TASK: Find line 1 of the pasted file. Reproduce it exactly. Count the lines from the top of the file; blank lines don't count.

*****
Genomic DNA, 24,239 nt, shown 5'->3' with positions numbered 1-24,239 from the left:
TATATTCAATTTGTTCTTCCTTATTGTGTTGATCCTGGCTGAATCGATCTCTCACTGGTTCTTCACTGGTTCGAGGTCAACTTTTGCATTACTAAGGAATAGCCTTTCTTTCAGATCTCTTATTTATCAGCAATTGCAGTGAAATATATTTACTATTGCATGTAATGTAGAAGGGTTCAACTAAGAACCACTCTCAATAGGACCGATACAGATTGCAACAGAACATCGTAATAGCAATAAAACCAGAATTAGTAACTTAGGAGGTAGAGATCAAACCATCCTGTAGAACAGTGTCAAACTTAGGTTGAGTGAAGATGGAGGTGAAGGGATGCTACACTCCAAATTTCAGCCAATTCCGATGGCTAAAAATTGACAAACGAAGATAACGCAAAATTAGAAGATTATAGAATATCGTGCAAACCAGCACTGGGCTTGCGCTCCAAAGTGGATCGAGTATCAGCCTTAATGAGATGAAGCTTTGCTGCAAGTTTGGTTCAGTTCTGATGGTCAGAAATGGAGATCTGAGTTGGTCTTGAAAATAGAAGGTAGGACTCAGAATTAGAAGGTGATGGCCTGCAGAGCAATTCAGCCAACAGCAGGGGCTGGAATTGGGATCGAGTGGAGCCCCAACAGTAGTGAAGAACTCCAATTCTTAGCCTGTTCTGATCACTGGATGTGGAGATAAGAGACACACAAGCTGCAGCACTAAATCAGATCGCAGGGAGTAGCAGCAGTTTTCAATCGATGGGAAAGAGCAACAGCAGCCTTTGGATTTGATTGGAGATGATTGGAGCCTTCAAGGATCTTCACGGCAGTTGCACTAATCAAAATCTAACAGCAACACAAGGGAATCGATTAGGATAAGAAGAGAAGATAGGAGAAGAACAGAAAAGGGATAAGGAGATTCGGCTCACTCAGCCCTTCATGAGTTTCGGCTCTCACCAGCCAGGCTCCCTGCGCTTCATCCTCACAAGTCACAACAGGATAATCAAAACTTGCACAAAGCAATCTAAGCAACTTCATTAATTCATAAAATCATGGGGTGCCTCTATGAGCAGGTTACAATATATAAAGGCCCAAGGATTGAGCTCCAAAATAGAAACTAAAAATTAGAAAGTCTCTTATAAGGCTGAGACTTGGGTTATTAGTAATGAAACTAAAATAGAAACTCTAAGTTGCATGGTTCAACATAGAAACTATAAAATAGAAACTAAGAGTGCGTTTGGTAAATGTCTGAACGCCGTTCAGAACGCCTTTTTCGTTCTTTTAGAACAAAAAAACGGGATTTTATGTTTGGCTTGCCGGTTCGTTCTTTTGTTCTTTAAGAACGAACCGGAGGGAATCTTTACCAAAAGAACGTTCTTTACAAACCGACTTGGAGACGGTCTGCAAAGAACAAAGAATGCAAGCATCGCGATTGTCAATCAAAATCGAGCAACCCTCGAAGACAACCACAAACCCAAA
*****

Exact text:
Genomic DNA, 24,239 nt, shown 5'->3' with positions numbered 1-24,239 from the left: